1) The bandage was wound around the wound.
2) The farm was used to produce produce.
3) The dump was so full that it had to refuse more refuse.
4) We must polish the Polish furniture.
5) He could lead if he would get the lead out.
6) The soldier decided to desert his dessert in the desert.
7) Since there is no time like the present, he thought it was time to present the present.
8 A bass was painted on the head of the bass drum.
9) When shot at, the dove dove into the bushes.
10) I did not object to the object.
11) The insurance was invalid for the invalid.
12) There was a row among the oarsmen about how to row.
13) They were too close to the door to close it.
14) The buck does funny things when the does are present.
15) A seamstress and a sewer fell down into a sewer line.
16) To help with planting, the farmer taught his sow to sow.
17) The wind was too strong to wind the sail
18) After a number of injections my jaw got number.
19) Upon seeing the tear in the painting I shed a tear.
20) I had to subject the subject to a series of tests.
21) How can I intimate this to my most intimate friend?
22] I want it to be on record that I wll record my record.
“When employees are too effective at hiding the consequences of bad management decisions, they act as enablers and do nobody any favors.” -Craig
Nearly one whole week has passed and I have yet to hear a single candidate from any party say word one about the pressing, clawing, biting issue of the Undead.
Who reads what and why:
1. The Wall Street Journal is read by the people who run the country.
2. The Washington Post is read by people who think they run the country.
3. The New York Times is read by people who think they should run the country and who are good at crossword puzzles.
4. USA Today is read by people who think they ought to run the country but don’t really understand The New York Times. They do, however, like their statistics shown in pie charts.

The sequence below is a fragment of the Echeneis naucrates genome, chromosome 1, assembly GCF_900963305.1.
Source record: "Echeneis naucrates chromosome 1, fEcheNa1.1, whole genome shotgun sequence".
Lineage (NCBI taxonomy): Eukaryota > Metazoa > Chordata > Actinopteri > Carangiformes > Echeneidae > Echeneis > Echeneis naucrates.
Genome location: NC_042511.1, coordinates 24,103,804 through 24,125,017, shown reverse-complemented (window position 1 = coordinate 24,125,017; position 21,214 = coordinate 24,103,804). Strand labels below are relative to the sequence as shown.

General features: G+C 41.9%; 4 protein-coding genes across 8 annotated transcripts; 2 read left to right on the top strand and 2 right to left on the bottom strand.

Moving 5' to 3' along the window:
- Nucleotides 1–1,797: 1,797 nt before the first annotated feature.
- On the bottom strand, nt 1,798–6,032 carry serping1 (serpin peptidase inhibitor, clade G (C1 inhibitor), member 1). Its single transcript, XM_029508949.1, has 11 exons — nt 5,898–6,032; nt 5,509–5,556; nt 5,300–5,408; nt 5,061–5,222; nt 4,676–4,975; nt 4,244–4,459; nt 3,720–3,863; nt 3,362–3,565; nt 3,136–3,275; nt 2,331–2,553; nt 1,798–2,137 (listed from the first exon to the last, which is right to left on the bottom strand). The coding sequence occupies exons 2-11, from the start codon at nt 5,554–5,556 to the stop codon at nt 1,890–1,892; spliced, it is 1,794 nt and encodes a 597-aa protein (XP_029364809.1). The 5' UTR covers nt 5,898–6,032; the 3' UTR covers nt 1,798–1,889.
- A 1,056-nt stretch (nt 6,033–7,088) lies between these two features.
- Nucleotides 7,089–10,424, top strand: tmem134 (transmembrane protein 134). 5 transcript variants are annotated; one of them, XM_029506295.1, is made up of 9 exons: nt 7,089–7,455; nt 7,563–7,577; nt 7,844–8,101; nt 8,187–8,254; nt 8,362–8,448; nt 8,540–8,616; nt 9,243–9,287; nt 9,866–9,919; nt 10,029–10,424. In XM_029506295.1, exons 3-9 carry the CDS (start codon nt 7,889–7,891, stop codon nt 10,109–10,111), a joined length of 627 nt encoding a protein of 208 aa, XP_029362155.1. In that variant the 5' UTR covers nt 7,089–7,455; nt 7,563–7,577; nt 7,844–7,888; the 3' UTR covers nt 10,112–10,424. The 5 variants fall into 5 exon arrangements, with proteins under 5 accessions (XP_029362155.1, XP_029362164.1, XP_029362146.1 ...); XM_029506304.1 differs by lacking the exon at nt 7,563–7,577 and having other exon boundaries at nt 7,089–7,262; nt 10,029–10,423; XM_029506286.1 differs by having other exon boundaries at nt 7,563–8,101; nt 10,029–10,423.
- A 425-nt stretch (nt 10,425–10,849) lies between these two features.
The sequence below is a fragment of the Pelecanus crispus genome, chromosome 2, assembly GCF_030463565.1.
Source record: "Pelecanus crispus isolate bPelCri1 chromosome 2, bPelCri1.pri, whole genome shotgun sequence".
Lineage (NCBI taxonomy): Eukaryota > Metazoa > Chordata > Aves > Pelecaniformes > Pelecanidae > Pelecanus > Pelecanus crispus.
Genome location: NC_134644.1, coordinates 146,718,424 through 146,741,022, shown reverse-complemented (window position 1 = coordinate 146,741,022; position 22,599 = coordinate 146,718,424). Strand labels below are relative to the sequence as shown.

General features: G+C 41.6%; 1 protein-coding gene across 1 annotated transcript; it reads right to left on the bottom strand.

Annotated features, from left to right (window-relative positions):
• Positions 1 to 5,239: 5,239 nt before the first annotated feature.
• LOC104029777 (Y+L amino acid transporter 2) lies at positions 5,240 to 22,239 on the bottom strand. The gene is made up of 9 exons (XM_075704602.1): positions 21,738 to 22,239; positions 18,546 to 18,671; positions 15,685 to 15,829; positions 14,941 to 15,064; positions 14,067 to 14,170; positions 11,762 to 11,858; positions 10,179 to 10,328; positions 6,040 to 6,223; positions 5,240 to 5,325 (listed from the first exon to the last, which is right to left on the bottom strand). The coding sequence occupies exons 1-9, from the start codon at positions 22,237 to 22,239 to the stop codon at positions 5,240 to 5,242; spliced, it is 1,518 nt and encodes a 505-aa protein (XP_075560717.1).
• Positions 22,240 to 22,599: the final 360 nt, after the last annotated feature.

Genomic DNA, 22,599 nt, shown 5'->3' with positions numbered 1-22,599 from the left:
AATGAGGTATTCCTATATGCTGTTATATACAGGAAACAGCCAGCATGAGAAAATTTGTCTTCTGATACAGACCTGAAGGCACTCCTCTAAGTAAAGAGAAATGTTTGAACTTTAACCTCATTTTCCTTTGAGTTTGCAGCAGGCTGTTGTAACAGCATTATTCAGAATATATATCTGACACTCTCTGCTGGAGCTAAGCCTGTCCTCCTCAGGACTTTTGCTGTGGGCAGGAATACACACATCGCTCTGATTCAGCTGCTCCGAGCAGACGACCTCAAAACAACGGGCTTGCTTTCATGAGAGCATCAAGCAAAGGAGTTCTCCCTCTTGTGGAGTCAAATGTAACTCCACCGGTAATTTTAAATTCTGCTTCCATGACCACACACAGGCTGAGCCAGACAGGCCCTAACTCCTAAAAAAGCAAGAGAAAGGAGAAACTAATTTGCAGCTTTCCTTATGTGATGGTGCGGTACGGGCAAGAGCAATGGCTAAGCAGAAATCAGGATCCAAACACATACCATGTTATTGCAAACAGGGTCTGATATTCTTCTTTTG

5. The Los Angeles Times is read by people who wouldn’t mind running the country, if they could find the time, and if they didn’t have to leave Southern California to do it.
6. The Boston Globe is read by people whose parents used to run the country and did a far superior job of it, thank you very much.
7. The New York Daily News is read by people who aren’t too sure who’s running the country and don’t really care as long as they can get a seat on the train.
8. The New York Post is read by people who don’t care who’s running the country as long as they do something really scandalous, preferably while intoxicated.
9. The Miami Herald is read by people who are running another country but need the baseball scores.
10. The San Francisco Chronicle is read by people who aren’t sure there is a country or that anyone is running it; but if so, they oppose all that they stand for. There are occasional exceptions if the leaders are handicapped minority feminist atheist dwarfs who also happen to be illegal aliens from any other country or galaxy provided, of course, that they are not Republicans.
11. The National Enquirer is read by people trapped in line at the grocery store.
12. None of these are read by the guy who is running the country.
This is Hilarious. For those who don’t get the joke, Second Life is a Stephensonesque virtual world where people go to create a second personality. I don’t see it any different that hanging out with friends at a pub/mall/racetrack – Its just another venue for socializing. Some people do take it a bit far.
That said, Western culture has moved from the industrial age to the information age and from manufacturing to intellectual property. I think its perfectly reasonable for someone to create a fulfilling career inside a game like Second Life. Musicians, artists and movie producers are obvious examples, but it applies to engineering related pursuits too. I can write software as Moldar the Magnificent* just as easily as Chris Farris, and lets face is Moldar is a cooler name.
In one of my recent “I hate my job and what I do moments” I decided it would be fun to become a Central Banker in World of Warcraft. Several Massive Multiplayer Online Games (MMORPGs) had run into issues where either too much gold is in the system that they experience currency devaluation (think Wiemar Germany) or they make it too easy to create value (if you’re a geek think magic items) and suffer massive inflation. In a digital world a simple sql statement can double the amount of precious metal. A way is needed to maintain a robust economy while adjusting for changes in population (aka subscribers). This becomes even more important in games like Second Life where the user base wants to be able to exchange in-game currency for real dollars/euros/yen.
Finally, Kudos to Second Life creator Linden Labs for not going nuts over the parody site. See their response.
* Not my Second Life persona. I don’t have a second life persona. Hell I barely have a first life persona.